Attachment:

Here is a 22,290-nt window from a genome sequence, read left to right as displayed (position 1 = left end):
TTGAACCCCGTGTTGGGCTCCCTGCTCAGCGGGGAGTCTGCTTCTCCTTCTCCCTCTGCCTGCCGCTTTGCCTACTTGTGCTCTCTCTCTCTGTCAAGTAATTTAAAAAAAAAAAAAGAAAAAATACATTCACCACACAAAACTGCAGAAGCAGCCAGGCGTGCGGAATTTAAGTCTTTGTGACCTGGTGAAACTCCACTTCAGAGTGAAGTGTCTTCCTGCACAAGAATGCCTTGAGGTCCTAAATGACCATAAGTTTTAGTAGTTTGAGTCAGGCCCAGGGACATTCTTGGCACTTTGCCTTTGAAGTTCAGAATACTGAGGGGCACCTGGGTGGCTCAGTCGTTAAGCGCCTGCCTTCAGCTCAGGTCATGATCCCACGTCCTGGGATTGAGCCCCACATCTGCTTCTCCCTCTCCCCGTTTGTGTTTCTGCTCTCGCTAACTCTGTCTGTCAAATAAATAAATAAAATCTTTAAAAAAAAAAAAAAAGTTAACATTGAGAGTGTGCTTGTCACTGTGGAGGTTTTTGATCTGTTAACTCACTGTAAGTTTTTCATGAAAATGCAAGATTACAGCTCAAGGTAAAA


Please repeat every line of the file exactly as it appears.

Here is a 22,290-nt window from a genome sequence, read left to right as displayed (position 1 = left end):
TTGAACCCCGTGTTGGGCTCCCTGCTCAGCGGGGAGTCTGCTTCTCCTTCTCCCTCTGCCTGCCGCTTTGCCTACTTGTGCTCTCTCTCTCTGTCAAGTAATTTAAAAAAAAAAAAAGAAAAAATACATTCACCACACAAAACTGCAGAAGCAGCCAGGCGTGCGGAATTTAAGTCTTTGTGACCTGGTGAAACTCCACTTCAGAGTGAAGTGTCTTCCTGCACAAGAATGCCTTGAGGTCCTAAATGACCATAAGTTTTAGTAGTTTGAGTCAGGCCCAGGGACATTCTTGGCACTTTGCCTTTGAAGTTCAGAATACTGAGGGGCACCTGGGTGGCTCAGTCGTTAAGCGCCTGCCTTCAGCTCAGGTCATGATCCCACGTCCTGGGATTGAGCCCCACATCTGCTTCTCCCTCTCCCCGTTTGTGTTTCTGCTCTCGCTAACTCTGTCTGTCAAATAAATAAATAAAATCTTTAAAAAAAAAAAAAAAGTTAACATTGAGAGTGTGCTTGTCACTGTGGAGGTTTTTGATCTGTTAACTCACTGTAAGTTTTTCATGAAAATGCAAGATTACAGCTCAAGGTAAAA